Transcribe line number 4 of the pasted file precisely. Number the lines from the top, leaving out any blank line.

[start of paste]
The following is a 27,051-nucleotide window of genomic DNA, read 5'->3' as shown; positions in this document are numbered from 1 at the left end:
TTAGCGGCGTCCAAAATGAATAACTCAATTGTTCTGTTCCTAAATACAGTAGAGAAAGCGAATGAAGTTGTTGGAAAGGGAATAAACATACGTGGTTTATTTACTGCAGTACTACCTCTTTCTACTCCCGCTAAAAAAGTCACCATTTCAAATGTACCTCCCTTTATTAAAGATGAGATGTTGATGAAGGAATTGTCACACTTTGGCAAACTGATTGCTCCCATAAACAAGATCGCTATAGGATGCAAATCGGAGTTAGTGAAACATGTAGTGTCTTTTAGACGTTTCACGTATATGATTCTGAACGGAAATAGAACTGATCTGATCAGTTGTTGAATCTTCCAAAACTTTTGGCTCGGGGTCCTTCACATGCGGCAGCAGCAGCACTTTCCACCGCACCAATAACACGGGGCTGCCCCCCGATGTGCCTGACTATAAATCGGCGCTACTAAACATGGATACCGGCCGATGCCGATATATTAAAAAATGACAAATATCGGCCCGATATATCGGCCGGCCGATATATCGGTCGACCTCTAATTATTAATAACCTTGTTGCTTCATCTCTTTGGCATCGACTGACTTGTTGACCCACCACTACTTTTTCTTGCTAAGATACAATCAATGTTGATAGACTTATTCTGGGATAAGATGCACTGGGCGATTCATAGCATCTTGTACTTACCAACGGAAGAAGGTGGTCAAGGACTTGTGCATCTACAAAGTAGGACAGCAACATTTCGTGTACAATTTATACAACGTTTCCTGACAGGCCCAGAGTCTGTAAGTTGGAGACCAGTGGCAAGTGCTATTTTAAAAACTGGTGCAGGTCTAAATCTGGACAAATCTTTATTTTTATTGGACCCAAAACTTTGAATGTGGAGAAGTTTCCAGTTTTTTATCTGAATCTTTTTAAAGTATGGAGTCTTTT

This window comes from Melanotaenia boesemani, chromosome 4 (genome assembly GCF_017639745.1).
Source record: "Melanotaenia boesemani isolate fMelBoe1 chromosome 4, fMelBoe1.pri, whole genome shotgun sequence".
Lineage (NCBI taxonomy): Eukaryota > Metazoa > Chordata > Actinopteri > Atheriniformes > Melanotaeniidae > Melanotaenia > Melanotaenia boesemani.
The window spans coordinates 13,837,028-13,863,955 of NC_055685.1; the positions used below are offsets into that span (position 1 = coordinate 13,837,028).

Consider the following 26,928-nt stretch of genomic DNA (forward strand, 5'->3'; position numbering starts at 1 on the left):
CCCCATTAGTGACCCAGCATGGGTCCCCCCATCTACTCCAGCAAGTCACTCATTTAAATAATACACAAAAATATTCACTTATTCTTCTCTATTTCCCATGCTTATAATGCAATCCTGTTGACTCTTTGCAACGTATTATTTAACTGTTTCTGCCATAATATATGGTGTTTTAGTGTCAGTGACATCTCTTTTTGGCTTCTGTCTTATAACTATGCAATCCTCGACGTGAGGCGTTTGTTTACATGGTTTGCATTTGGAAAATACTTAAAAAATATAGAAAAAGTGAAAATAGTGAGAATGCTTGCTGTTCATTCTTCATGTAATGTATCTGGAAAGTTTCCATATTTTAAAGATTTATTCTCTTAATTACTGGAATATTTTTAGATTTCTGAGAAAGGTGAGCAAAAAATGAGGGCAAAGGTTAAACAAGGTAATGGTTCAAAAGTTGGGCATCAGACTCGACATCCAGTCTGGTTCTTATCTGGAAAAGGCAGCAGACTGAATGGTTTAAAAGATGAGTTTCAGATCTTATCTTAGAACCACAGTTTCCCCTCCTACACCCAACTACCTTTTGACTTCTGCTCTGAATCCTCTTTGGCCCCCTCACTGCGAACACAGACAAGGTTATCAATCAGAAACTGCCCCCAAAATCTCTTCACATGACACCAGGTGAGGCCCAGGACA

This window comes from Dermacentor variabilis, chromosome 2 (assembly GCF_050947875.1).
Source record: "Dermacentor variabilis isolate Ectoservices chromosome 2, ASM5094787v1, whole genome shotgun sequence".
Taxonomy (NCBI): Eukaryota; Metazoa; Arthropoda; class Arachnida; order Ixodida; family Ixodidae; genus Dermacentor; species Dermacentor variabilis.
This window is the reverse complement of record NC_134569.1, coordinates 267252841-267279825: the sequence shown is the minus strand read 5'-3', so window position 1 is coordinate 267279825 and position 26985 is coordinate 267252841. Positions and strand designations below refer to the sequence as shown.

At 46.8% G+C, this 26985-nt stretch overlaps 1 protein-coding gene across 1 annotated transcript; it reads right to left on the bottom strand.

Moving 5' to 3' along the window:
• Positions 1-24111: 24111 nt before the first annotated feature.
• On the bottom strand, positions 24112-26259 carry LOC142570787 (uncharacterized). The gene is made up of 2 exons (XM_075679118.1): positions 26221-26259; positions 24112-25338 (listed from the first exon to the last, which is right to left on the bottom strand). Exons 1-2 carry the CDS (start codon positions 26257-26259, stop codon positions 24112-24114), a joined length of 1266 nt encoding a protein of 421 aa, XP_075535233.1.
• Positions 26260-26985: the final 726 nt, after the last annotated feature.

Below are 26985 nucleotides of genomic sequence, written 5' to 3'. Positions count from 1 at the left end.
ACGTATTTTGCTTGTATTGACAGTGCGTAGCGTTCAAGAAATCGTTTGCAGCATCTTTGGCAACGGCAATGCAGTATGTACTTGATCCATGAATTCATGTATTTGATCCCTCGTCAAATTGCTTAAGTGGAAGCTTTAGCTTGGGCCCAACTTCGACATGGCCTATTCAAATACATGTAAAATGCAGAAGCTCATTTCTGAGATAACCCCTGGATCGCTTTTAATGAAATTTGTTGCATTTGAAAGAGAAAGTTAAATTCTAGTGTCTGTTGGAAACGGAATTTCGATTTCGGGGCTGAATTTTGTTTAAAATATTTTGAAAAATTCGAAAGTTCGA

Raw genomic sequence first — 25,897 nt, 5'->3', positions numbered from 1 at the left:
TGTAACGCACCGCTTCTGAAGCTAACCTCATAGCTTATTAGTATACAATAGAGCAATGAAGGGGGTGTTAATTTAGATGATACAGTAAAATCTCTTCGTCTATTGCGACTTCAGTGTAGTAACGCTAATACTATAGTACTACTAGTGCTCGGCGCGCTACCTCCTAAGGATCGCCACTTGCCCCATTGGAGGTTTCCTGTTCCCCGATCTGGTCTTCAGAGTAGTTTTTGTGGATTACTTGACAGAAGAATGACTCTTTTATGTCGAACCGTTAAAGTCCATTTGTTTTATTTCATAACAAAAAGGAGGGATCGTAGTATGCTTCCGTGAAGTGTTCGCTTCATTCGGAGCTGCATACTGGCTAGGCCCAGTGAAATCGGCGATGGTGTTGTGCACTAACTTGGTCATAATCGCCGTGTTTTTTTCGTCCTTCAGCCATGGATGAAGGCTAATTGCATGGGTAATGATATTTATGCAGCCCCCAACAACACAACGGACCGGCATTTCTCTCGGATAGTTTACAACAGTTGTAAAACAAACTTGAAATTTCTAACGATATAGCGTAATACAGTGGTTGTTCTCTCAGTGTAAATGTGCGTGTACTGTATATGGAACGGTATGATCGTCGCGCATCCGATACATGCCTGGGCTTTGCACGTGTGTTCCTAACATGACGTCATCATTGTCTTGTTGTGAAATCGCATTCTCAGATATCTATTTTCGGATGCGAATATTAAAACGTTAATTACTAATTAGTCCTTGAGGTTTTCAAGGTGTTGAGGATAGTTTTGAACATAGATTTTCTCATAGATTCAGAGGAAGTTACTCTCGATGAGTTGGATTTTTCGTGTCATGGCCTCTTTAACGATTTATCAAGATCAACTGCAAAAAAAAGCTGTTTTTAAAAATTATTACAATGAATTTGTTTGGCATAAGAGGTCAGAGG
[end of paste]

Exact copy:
Source record: "Melanotaenia boesemani isolate fMelBoe1 chromosome 4, fMelBoe1.pri, whole genome shotgun sequence".